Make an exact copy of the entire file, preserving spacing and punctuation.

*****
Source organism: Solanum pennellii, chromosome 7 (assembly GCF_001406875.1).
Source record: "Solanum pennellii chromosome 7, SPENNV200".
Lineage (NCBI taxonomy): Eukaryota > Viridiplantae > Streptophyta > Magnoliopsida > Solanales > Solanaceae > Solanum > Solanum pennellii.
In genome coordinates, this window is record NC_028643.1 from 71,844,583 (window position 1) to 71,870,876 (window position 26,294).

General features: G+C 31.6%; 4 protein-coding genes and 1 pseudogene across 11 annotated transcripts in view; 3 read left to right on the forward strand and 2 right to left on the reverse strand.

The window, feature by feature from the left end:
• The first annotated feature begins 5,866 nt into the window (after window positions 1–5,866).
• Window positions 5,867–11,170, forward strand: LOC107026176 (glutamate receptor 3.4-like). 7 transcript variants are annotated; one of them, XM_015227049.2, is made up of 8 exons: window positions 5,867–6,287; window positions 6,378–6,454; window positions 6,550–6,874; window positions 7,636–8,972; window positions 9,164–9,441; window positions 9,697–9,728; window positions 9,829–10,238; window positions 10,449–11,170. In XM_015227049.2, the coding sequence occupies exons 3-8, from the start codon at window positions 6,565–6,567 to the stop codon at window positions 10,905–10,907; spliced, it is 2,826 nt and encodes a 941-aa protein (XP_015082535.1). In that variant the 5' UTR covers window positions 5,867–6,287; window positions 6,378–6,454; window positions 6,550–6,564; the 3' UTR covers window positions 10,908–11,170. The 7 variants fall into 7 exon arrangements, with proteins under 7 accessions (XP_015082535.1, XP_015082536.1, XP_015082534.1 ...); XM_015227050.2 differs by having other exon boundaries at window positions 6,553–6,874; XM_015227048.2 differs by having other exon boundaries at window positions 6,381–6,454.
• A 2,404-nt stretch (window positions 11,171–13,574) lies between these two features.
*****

Source organism: Solanum pennellii, chromosome 7 (assembly GCF_001406875.1).
Source record: "Solanum pennellii chromosome 7, SPENNV200".
Lineage (NCBI taxonomy): Eukaryota > Viridiplantae > Streptophyta > Magnoliopsida > Solanales > Solanaceae > Solanum > Solanum pennellii.
In genome coordinates, this window is record NC_028643.1 from 71,844,583 (window position 1) to 71,870,876 (window position 26,294).

General features: G+C 31.6%; 4 protein-coding genes and 1 pseudogene across 11 annotated transcripts in view; 3 read left to right on the forward strand and 2 right to left on the reverse strand.

The window, feature by feature from the left end:
• The first annotated feature begins 5,866 nt into the window (after window positions 1–5,866).
• Window positions 5,867–11,170, forward strand: LOC107026176 (glutamate receptor 3.4-like). 7 transcript variants are annotated; one of them, XM_015227049.2, is made up of 8 exons: window positions 5,867–6,287; window positions 6,378–6,454; window positions 6,550–6,874; window positions 7,636–8,972; window positions 9,164–9,441; window positions 9,697–9,728; window positions 9,829–10,238; window positions 10,449–11,170. In XM_015227049.2, the coding sequence occupies exons 3-8, from the start codon at window positions 6,565–6,567 to the stop codon at window positions 10,905–10,907; spliced, it is 2,826 nt and encodes a 941-aa protein (XP_015082535.1). In that variant the 5' UTR covers window positions 5,867–6,287; window positions 6,378–6,454; window positions 6,550–6,564; the 3' UTR covers window positions 10,908–11,170. The 7 variants fall into 7 exon arrangements, with proteins under 7 accessions (XP_015082535.1, XP_015082536.1, XP_015082534.1 ...); XM_015227050.2 differs by having other exon boundaries at window positions 6,553–6,874; XM_015227048.2 differs by having other exon boundaries at window positions 6,381–6,454.
• A 2,404-nt stretch (window positions 11,171–13,574) lies between these two features.